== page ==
Here in King Cetshwayo’s capital we built the infrastructure for administration, including residences for Members of the Executive and Members of the Legislature, and residences for civil servants. Ulundi received an injection of resources and development, with investment following close on its heels. Businesses began to thrive, and the communities around Ulundi experienced relief from poverty and hardship.

But the symbolic significance of making Ulundi our capital was far greater. It restored the dignity of our nation after the defeat of the Anglo-Zulu War which saw our King imprisoned and our kingdom artificially divided, setting the stage for internal conflict in that age-old strategy of divide and conquer. We were now leading the administration of KwaZulu, once again from the seat of King Cetshwayo’s capital.

It was from here that I was able to reject the offer of nominal independence from Pretoria. The grand scheme of the apartheid regime was to balkanise South Africa, removing the parts where the majority of blacks resided, turning them into independent Bantustans. In this way, the regime could stand up to international criticism of apartheid’s policies, claiming that they were not oppressing the majority in South Africa, for there was no black majority in South Africa. The Bantustans were no longer part of our territory.

When they approached me, as Chief Minister of the KwaZulu Government, offering this style of independence for KwaZulu, I refused. The so-called TBVC states – Transkei, Bophuthatswana, Venda and Ciskei – gave up South African citizenship for their people. I could not do that for the millions of black South Africans who resided in KwaZulu. I believed in liberation. I believed that we would achieve political enfranchisement, God-willing in my lifetime, and I could not countenance the thought that we would not be part of that liberated country.

My refusal to take independence proved the hopes of Inkosi Luthuli and Mr Tambo. I fulfilled their request to undermine the system from within. The grand scheme of apartheid collapsed, and millions of black South Africans retained their citizenship. We kept fighting for a country that was still our country. And every policy we adopted, every governance decision we took, and every strategy we designed, was born here, in King Cetshwayo’s capital. We were indeed rising from ashes.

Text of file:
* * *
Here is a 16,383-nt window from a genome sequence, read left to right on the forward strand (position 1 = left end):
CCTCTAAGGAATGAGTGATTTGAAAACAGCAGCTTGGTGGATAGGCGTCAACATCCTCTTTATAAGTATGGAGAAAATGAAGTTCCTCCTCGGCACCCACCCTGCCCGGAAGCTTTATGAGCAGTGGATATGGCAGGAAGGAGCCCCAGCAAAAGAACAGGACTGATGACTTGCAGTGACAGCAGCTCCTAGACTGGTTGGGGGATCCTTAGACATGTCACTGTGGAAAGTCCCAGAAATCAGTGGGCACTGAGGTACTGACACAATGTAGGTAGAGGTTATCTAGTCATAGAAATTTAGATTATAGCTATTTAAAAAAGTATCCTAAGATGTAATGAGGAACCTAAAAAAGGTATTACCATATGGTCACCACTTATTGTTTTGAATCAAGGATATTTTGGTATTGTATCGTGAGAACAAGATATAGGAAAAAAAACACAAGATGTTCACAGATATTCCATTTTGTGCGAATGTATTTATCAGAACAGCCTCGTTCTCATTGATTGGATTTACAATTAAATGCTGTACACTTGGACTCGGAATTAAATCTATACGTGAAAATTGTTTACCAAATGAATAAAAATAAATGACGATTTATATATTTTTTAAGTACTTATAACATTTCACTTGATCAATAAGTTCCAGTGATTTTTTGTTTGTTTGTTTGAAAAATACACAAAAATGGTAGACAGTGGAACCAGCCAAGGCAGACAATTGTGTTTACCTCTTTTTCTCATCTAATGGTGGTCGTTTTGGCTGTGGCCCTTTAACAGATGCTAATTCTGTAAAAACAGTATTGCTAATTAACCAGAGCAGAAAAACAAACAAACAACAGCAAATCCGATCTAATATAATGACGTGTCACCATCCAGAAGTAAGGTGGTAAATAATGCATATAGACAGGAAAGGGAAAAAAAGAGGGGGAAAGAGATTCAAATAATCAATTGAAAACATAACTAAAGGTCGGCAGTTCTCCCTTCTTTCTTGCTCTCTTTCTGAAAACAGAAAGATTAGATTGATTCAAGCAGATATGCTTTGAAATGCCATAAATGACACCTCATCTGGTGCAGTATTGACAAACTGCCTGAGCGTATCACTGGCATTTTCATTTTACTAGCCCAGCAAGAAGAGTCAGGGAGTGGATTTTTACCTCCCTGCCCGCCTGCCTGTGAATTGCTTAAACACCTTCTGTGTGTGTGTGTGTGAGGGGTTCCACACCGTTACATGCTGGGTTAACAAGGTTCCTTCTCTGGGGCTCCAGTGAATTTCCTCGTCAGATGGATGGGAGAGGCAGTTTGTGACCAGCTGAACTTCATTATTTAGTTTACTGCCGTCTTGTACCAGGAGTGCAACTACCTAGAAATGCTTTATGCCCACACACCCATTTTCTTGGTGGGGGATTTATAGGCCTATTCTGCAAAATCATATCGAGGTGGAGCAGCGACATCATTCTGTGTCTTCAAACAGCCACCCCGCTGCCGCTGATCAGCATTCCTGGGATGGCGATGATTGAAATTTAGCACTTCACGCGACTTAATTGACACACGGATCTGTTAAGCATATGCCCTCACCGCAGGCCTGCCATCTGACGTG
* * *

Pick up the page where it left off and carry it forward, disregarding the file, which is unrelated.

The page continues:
It was a victory doubled when democracy dawned and we were able to maintain Ulundi as the legislative capital of KwaZulu Natal. A Commission was appointed under the chairmanship of the former Administrator of Natal, Mr Radcliffe Cadman, which recommended that both Ulundi and Pietermaritzburg be used; Ulundi as the seat of the Legislature and Pietermaritzburg as the Administrative Capital. This was the case for the first ten years of democracy.

During my time as Chief Minister of KwaZulu, a further decision was taken to build the headquarters of the Provincial House of Traditional Leaders here in Ulundi. The foundations were laid, but sadly the building has never been constructed. Nevertheless, Ulundi was deemed the seat of the House, to the extent that Act Number 5 of 2005, the KwaZulu Natal Traditional Leadership and Governance Act, enshrined Ulundi as the seat of the Provincial House of Traditional Leaders.

The centrality of Ulundi, King Cetshwayo’s capital, remains in the collective consciousness of the Zulu Nation, for the need to rise from the ashes remains. I have committed so much of my life to this purpose because the fate of the Zulu Nation is my fate too. The memories of Isandlwana are part of my identity. I grew up hearing about the Anglo-Zulu War from those who fought its battles, for it took place just 49 years before my birth.

Growing up at my uncle’s palace at KwaDlamahlahla, I heard often about the Day of the Dead Moon, about the Martini-Henry rifles and the bayonets of the British Redcoats. I heard about the cries of “Usuthu!” and the clash of the iklwa on cowhide shields. I heard about the rivers of blood and the bodies that lay on the battlefield for months afterwards.

My own grandfather, Mkhandumba Buthelezi, was wounded at Isandlwana, while his brother, Mntumengana, laid down his life on the battlefield. Their father, Inkosi Mnyamana kaNqengelele Buthelezi, was Prime Minister to the King and served as Commander-in-Chief of the King’s regiments. Mnyamana was my paternal great grandfather, while King Cetshwayo, His Majesty’s great great grandfather, was my maternal great grandfather.